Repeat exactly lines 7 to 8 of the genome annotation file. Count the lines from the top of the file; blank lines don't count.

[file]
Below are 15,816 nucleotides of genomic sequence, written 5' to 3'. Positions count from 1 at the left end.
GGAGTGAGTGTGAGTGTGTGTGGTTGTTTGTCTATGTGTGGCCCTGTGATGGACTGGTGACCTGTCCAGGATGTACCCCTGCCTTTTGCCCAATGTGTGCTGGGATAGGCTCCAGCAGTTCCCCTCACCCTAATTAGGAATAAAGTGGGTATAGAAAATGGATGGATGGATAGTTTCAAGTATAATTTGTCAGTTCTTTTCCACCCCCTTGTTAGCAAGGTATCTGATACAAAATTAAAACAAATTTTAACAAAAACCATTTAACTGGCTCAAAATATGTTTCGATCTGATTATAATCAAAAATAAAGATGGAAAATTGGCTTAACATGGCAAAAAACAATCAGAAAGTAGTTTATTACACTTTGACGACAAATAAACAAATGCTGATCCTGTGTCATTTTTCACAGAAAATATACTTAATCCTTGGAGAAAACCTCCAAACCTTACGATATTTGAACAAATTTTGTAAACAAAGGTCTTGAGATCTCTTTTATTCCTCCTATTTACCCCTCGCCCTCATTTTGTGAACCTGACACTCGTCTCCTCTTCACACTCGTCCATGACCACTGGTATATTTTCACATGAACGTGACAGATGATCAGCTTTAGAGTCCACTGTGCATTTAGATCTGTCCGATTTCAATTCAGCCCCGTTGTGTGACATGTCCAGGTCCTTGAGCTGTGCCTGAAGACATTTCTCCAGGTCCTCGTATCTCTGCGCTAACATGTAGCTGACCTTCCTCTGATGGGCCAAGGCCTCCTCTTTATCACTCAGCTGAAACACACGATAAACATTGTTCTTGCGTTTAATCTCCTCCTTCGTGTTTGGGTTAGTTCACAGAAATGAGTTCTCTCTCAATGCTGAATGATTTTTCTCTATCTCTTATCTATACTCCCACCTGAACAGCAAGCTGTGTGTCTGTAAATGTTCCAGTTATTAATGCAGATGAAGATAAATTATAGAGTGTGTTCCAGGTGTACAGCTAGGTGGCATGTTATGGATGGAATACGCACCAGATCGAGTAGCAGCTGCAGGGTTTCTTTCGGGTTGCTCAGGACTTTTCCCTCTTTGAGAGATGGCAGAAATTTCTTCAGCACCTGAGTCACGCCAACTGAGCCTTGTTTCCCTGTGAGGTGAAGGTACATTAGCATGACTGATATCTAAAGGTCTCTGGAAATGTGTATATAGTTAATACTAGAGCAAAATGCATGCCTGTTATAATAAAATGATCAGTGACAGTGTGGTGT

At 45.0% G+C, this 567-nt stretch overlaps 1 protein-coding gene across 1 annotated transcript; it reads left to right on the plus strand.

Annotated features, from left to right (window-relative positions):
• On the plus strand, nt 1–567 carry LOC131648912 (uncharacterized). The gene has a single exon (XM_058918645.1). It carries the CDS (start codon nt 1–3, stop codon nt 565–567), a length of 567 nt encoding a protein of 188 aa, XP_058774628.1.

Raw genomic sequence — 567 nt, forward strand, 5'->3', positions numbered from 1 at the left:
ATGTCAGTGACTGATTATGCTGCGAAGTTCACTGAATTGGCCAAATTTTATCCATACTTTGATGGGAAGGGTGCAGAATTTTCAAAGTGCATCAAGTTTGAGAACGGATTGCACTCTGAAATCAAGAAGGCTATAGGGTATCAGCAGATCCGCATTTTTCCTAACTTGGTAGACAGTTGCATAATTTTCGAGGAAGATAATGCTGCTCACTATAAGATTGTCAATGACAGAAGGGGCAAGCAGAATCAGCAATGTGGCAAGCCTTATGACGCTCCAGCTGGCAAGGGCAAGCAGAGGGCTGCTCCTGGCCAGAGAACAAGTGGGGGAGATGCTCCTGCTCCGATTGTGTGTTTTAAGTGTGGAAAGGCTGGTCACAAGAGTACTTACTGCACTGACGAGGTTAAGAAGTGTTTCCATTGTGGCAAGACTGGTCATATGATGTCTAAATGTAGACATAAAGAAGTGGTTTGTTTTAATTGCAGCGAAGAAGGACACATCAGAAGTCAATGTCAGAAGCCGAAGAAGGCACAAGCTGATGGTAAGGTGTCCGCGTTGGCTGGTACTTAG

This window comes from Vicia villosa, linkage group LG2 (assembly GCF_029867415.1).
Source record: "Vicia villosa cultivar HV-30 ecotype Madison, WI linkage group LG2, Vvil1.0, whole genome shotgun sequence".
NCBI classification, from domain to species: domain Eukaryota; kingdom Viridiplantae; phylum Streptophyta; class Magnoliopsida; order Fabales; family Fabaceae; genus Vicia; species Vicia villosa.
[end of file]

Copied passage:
ATGTCAGTGACTGATTATGCTGCGAAGTTCACTGAATTGGCCAAATTTTATCCATACTTTGATGGGAAGGGTGCAGAATTTTCAAAGTGCATCAAGTTTGAGAACGGATTGCACTCTGAAATCAAGAAGGCTATAGGGTATCAGCAGATCCGCATTTTTCCTAACTTGGTAGACAGTTGCATAATTTTCGAGGAAGATAATGCTGCTCACTATAAGATTGTCAATGACAGAAGGGGCAAGCAGAATCAGCAATGTGGCAAGCCTTATGACGCTCCAGCTGGCAAGGGCAAGCAGAGGGCTGCTCCTGGCCAGAGAACAAGTGGGGGAGATGCTCCTGCTCCGATTGTGTGTTTTAAGTGTGGAAAGGCTGGTCACAAGAGTACTTACTGCACTGACGAGGTTAAGAAGTGTTTCCATTGTGGCAAGACTGGTCATATGATGTCTAAATGTAGACATAAAGAAGTGGTTTGTTTTAATTGCAGCGAAGAAGGACACATCAGAAGTCAATGTCAGAAGCCGAAGAAGGCACAAGCTGATGGTAAGGTGTCCGCGTTGGCTGGTACTTAG

This window comes from Vicia villosa, linkage group LG2 (assembly GCF_029867415.1).